Gale said the champion’s mindset of the former Australia fast bowler – a member of the all-conquering Test teams of Mark Taylor, Steve Waugh and Ricky Ponting – could only benefit Yorkshire following Gillespie’s appointment as first-team coach.
Gillespie took 259 wickets in 71 Tests as Australia swept all before them in the nineties and noughties, playing a key role in one of the greatest sides to have played the game.
And Gale hopes the magic will wear off at Yorkshire, who have gone almost a decade without a trophy.
“‘Dizzy’ Gillespie is a winner,” said Gale.
“He’s got that winner’s mentality and I don’t think you can put a price on that attribute.
“A lot of the guys involved in our first team and a lot of the coaching staff have never really won that much.
“Michael Vaughan always says to me that winning is a mentality, and the great teams know how to keep winning trophies.
“‘Dizzy’ has been there, done it and bought the T-shirt.
“He’s played in arguably one of the best teams the world has seen, so to have him as first-team coach is terrific.
“He’s a positive guy and another fresh face.
“I’ve every confidence he can help take us forward.”
Gale and Gillespie will run the first XI following a radical overhaul of Yorkshire’s coaching set-up.
Martyn Moxon, who led the first team in tandem with Gale last season, will adopt more of a supervisory role, running the rule over the club’s various teams and managing and co-ordinating the various coaches.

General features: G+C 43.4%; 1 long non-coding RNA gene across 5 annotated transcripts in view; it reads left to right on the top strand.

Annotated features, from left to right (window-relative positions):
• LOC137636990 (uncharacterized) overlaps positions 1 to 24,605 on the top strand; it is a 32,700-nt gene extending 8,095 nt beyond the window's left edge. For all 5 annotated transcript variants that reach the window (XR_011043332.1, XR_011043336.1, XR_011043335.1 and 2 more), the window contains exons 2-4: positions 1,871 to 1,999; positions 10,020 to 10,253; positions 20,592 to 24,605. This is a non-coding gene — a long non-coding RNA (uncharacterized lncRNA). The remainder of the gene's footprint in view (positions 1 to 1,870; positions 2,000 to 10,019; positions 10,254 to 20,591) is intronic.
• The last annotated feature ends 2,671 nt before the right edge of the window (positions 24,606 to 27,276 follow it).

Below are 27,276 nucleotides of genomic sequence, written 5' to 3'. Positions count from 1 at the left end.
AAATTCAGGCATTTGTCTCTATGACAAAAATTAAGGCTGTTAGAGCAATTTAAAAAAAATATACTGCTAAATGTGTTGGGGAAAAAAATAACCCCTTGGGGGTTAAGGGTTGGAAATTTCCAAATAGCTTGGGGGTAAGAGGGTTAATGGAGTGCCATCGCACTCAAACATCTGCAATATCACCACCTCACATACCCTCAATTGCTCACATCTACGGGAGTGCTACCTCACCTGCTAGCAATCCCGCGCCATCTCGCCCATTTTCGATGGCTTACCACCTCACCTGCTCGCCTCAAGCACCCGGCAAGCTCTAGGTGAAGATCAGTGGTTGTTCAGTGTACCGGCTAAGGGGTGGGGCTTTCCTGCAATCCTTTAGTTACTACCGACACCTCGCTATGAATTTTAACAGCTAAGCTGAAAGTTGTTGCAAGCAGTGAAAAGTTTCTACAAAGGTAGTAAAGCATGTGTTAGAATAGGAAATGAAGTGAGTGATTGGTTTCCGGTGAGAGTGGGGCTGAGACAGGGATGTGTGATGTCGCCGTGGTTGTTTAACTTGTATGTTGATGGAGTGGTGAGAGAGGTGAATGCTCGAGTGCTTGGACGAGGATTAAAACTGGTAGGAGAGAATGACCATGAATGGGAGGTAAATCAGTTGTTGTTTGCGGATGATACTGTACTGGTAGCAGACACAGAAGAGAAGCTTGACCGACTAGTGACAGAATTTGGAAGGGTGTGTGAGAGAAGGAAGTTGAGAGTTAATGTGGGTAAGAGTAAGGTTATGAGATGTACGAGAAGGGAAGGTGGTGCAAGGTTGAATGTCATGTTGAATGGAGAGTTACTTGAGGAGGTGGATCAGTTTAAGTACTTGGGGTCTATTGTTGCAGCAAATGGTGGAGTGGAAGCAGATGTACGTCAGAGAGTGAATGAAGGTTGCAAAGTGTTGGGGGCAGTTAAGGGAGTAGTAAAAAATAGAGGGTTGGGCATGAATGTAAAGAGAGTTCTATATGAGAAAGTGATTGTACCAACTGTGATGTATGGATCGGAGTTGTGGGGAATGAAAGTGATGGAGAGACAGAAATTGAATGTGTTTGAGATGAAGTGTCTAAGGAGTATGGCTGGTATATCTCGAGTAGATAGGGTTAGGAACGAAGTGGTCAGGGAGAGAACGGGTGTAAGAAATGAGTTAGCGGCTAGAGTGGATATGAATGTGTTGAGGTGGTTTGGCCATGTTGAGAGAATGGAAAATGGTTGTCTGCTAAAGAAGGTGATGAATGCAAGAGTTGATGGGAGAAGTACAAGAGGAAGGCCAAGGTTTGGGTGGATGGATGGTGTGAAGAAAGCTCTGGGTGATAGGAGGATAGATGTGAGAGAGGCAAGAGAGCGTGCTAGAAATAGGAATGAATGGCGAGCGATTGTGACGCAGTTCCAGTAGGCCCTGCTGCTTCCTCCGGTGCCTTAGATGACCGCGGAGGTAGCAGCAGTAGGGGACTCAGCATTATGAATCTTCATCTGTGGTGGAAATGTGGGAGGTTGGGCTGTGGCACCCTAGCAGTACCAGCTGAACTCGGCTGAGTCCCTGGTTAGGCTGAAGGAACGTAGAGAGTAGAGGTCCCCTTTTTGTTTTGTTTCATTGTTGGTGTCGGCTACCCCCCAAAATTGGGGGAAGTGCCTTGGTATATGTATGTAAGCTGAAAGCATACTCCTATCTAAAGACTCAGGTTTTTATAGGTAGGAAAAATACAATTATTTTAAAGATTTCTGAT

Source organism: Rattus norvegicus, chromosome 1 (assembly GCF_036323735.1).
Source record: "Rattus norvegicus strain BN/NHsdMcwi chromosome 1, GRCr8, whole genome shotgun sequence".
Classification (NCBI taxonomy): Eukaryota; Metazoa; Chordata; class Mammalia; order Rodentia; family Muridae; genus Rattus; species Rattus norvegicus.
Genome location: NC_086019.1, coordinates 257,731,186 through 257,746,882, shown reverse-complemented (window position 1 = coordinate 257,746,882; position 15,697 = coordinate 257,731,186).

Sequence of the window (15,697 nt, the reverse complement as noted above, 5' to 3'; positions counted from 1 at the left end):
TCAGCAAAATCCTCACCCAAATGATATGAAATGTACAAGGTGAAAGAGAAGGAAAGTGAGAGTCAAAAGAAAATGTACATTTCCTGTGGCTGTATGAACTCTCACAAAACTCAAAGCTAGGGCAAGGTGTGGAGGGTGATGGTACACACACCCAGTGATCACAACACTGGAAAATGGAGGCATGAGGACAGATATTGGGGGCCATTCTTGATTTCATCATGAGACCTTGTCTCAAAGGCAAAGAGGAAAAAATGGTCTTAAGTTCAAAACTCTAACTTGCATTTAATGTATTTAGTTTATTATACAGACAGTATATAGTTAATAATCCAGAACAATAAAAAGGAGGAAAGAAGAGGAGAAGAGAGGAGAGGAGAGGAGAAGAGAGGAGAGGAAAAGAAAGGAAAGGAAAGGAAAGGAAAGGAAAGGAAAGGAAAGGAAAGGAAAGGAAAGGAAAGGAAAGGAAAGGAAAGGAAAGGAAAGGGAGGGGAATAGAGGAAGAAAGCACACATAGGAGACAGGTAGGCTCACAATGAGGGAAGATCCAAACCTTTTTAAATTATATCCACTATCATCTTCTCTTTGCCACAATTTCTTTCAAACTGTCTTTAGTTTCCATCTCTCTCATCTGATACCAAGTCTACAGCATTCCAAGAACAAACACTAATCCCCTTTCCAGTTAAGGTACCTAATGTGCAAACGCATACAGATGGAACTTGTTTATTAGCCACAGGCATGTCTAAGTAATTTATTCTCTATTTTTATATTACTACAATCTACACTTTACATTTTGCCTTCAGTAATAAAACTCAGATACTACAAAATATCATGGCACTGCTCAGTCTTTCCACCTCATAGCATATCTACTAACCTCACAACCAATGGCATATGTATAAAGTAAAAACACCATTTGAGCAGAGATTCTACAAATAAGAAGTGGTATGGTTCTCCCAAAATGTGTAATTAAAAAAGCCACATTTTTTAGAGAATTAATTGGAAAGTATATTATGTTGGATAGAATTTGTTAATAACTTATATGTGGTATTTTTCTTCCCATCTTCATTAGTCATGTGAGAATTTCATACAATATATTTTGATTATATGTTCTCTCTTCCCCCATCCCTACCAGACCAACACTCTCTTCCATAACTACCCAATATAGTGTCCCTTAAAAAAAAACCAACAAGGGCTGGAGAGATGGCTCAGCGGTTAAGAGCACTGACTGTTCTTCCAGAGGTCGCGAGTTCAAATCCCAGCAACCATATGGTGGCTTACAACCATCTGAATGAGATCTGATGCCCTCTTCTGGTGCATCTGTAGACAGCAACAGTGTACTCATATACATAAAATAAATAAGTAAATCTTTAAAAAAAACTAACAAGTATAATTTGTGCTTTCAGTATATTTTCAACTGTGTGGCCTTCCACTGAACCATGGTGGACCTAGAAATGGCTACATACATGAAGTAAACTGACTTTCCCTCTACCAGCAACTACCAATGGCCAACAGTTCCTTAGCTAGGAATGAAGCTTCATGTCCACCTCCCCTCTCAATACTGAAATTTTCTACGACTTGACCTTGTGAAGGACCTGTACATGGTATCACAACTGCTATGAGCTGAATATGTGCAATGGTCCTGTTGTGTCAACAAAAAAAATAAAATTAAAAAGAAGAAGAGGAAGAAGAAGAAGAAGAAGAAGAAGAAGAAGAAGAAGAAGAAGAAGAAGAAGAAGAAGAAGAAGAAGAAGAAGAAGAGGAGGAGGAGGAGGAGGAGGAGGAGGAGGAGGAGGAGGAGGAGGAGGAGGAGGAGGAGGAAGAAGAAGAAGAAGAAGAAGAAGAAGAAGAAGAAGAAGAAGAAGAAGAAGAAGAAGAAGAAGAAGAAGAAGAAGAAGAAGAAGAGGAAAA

Moxon will oversee Gillespie, new second XI coach Paul Farbrace and director of cricket development Ian Dews.
It will be Gale and Gillespie who pick the first team – with input from Moxon as and when required.
Gale, 27, is promising “a fearless brand of cricket” and feels he and Gillespie will establish a good rapport.
The pair were team-mates in 2006 and 2007, when Gillespie played for Yorkshire as an overseas player.
“I got on really well with ‘Dizzy’ when he was last at the club,” said Gale.
“He’s got that Australian mentality to go out there and play as hard as you can, and I’d like to think I play the game in a similar way.
“We’ve got a lot in common and I’m sure that the captain/coach relationship will grow.
“He’s a fearless sort of guy who doesn’t get nervous, he likes a challenge and tackles things with both hands.
“He’s a real positive guy, he’s got an aura about him and he’s a genuinely nice bloke as well.
“He’s a real people person who cares about the individual.
“‘Dizzy’s’ not frightened to keep people in check, but he also likes to leave them to their own devices as much as possible and encourages them to look after themselves.”
Gale said Yorkshire had drawn a line under last summer, when they followed the high-promise of 2010 with the unexpected low of County Championship relegation.
They also failed to shine in the one-day competitions in what served as a wake-up call for all concerned.
“Last season’s gone now,” he stressed.
“The lads had some time away, I had some time away myself – I went on holiday and did a charity bike ride – and it just cleared my mind of the various things.
“I probably held myself responsible for what happened, as you do as captain of the team.
“But we’ve drawn a line under what happened and there’s a real buzz around the lads again.”
With Australian batsman Phil Jaques having signed as overseas player for the next two years, Gale is optimistic Yorkshire can bounce back at the first attempt.
But he is also realistic about his team’s chances.
“I’d like to think we can bounce back next season, but there’s no God-given right,” he added.
“It’s taken the likes of Surrey a while to get back up, but I certainly think we have the talent to win promotion.
“We haven’t lost many players in particular from the first team, and we’ve made a cracking addition in the form of Phil Jaques.
“On paper, we’re a very good side, but we know that professional sport is not played on paper.”